The blackmail flour trai.., p.1

The Blackmail Flour Trail: A Culinary Cozy Mystery (Slice of Paradise Cozy Mysteries Book 3), page 1


The Blackmail Flour Trail: A Culinary Cozy Mystery (Slice of Paradise Cozy Mysteries Book 3)

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The Blackmail Flour Trail: A Culinary Cozy Mystery (Slice of Paradise Cozy Mysteries Book 3)


  The Blackmail Flour Trail

  Get A FREE Book!

  Chapter 1

  Chapter 2

  Chapter 3

  Chapter 4

  Chapter 5

  Chapter 6

  Chapter 7

  Chapter 8

  Chapter 9

  Chapter 10

  Chapter 11

  Chapter 12

  Chapter 13

  Chapter 14

  Chapter 15

  Chapter 16

  Chapter 17

  Chapter 18

  Chapter 19

  Chapter 20


  Nancy McGovern

  Cyra Bruce



  BOOK 3:

  The Blackmail Flour Trail


  Nancy McGovern


  Cyra Bruce

  Get A FREE Book!

  At the end of this story, there is an offer to join our mailing list for this series, through which you will receive updates, special offers & discounts on all future books in this series as well as information about joining our Street Team. Plus, you will receive a FREE BOOK from this series as a Thank You for signing up (a book you cannot get anywhere else)! If interested, the link is immediately after this story…

  Chapter 1

  The breeze fluttered in on Faith’s lace curtains and the warmth of the Florida morning wrapped around her like a comforting hug. Faith, still tucked up under the sheet with kittens Cirrus and Nimbus curled up by her side, smiled out at the creamy blue sky and the cottonball clouds that floated by.

  She still couldn’t quite believe it. Any of it.

  Couldn’t believe that the Slice of Paradise team – Faith herself, her Grandma Bessie, and her best friend Laura - had reached the semi-final of the Cynthia Rochford Cupcake Marathon, a contest spanning most of the southern states. Though she knew Grandma Bessie was a master baker – after all, she had owned the café for forty years before she’d passed it on to Faith - and that she herself was able to whip up some inventive creations of her own, she’d never expected them to get beyond the first round.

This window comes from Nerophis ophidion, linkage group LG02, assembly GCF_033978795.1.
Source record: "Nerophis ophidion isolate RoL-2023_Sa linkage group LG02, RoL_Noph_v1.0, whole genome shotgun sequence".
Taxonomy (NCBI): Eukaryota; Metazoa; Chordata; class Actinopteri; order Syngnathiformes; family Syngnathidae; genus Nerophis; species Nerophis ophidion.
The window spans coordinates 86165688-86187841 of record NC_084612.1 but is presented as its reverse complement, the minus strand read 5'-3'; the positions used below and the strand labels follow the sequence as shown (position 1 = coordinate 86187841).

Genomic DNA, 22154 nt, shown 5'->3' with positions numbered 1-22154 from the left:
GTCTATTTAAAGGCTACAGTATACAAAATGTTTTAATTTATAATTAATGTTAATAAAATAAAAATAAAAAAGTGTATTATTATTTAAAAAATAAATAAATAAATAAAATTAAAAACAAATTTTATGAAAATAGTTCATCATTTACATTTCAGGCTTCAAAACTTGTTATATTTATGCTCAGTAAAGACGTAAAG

She’d been shocked they were even nominated. When the organizer Marigold Rochford had called up the tearoom telling them they’d been shortlisted for the contest, Faith had said, “Ha ha, nice try,” thinking it was a prank call, then had hung up the phone. Only after Laura scrambling to find out the caller I.D. and a desperate call back had they found out the truth – they had indeed been nominated, and would fight for not only the title of the best cupcakes in the South, but also $50,000 to spend as they wanted!

  Grandma Bessie kept going on about expanding the tearoom or maybe opening a new location, but Faith was firm in her mind – the money would go toward Grandma Bessie’s knee replacement, no matter how much she fussed and moaned about it. Grandma Bessie was proud when it came to accepting help or money. Proud about most everything, come to think of it. But there was no way Faith would let her pride get in the way of her health. Thankfully a couple years before she’d accepted Faith’s check for $2,000 and got herself the help she’d needed. But the knee operation required a much fatter check. Faith could only hope Grandma Bessie would see sense and accept it.

  Little Nimbus, the more cuddly of her kitties, nuzzled into Faith’s hand. “Semifinal today, Nim Nim,” she said, pushing his downy gray fur back. “Wish me luck.” Faith was pretty nervous about going up on stage. All the heats and the quarterfinals had been held in halls and smaller venues.